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Educators Must Collaborate, Not Compete, NYC Schools Chancellor Says


Carmen Fariña was in her second year as a school principal when, one day, a teacher came into her office crying profusely. Why? “Someone stole my bulletin board idea,” the teacher said.

“I said, ‘Thank God, you should be flattered,’” said Fariña, now the chancellor of the New York City Department of Education.

She told the story on March 24 at a Fordham event to drive home the importance of collaboration among educators, as opposed to the closed-door attitude that has prevailed in the past.

“If you had a good idea as a principal, you were encouraged not to share it with somebody else,” she said. “Good principals make sure that teachers share with each other. Teachers need to be working with each other in some format to develop plans for making teaching better throughout the school.”

Fariña delivered the keynote address at the ninth annual leadership conference held by Division of Educational Leadership, Administration and Policy at Fordham’s Graduate School of Education (GSE). She also stressed collaboration across schools, not just within them, referring to the city’s Learning Partners program that brings schools together to share strategies.

“When you have to explain your practices, you get better at what you do,” she said.

She emphasized the need for principals to visit classrooms frequently, know who the best and worst teachers are, and overcome any reluctance to “writing up” a teacher when necessary.

“That’s not to say that we want to be on this bandwagon to be nasty, but we really also need to have high standards for ourselves,” rather than having them imposed from without, she said.

“The kids are why you’re there,” she said. “The students all deserve a good teacher.”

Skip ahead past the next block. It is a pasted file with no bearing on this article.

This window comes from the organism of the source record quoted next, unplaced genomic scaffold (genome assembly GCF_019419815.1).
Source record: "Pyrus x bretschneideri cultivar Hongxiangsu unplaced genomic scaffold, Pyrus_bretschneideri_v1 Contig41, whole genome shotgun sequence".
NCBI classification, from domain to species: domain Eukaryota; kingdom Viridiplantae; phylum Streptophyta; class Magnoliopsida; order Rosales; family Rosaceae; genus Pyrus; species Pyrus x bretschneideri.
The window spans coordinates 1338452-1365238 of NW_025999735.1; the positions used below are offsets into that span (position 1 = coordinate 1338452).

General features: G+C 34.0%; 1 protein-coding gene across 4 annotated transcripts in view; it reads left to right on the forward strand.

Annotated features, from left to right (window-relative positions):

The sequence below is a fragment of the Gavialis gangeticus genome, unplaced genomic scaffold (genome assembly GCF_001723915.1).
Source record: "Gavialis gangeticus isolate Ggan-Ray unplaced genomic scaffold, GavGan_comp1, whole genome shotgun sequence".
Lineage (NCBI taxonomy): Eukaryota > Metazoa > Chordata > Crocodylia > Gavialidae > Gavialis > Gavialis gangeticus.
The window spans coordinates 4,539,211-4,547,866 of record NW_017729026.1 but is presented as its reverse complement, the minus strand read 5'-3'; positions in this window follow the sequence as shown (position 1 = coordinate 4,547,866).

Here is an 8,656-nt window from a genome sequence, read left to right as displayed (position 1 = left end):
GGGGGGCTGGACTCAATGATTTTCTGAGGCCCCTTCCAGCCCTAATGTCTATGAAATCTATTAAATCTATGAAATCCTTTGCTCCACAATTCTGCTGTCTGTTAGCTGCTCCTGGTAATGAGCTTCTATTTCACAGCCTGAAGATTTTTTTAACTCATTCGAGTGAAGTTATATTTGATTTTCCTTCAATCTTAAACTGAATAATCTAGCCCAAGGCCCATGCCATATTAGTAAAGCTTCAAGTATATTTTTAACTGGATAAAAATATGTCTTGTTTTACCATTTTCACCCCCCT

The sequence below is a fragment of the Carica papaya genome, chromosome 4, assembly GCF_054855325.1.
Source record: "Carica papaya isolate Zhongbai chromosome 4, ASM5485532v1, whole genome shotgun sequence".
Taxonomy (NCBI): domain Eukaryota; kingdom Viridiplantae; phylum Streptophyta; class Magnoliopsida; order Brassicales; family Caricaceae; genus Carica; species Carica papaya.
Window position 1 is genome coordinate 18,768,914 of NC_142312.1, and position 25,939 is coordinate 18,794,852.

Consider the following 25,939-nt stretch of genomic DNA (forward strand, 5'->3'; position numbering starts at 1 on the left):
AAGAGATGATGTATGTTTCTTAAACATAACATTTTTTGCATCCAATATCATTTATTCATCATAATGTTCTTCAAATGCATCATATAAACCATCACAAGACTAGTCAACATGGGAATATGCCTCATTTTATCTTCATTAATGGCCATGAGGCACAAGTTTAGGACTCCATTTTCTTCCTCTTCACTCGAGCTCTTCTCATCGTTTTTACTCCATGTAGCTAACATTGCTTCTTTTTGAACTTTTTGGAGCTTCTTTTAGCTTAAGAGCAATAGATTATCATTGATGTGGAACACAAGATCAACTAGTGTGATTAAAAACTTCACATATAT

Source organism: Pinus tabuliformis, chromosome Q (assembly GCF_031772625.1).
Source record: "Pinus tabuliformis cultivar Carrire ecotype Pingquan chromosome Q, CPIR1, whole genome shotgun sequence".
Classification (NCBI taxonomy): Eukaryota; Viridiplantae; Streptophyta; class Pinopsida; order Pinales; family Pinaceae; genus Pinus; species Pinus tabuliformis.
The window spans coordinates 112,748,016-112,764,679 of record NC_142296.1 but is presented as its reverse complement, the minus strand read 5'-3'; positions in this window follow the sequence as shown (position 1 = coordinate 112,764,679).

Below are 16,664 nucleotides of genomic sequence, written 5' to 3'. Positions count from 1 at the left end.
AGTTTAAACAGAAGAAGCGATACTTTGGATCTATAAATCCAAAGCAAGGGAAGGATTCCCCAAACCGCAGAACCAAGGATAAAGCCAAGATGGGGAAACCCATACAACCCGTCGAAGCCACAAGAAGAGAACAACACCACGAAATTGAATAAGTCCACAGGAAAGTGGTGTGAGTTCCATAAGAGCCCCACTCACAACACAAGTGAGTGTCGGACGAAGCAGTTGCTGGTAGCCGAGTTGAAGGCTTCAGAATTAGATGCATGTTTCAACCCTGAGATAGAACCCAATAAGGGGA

Principals should “be humble” to help build trust within schools, she said: “Have one-on-one conversations with everyone in your building. Ask people, ‘What can you do better? What can I do to help you? What is it that’s keeping you from being a more effective teacher?’ And make sure that when you get those answers that you direct your leadership to making sure those people feel you’ve heard it and answered it.”

“This is not about being ‘king of the hill’ or being the autocrat in the building,” she said.

She appeared alongside James Hennessy, PhD, dean of GSE, and Ernest Logan, president of the city’s Council of School Supervisors and Administrators.

Logan asked what Fariña will do in her second year to ensure that people at the school level get the support they need when they seek help from the city bureaucracy.

Fariña said the city has 15 new superintendents better prepared to answer principals’ questions, and also seven new borough field directors along with teams whose expertise is more tailored to each borough’s educational needs.

In response to a question from Hennessy about how the education department will partner with schools of education, she cited the need for specialization: in teaching autistic children, for instance, as opposed to those who have handicaps or learning disabilities. Also needed, she said, is expertise in teaching “dual” populations in schools that serve gentrifying areas.


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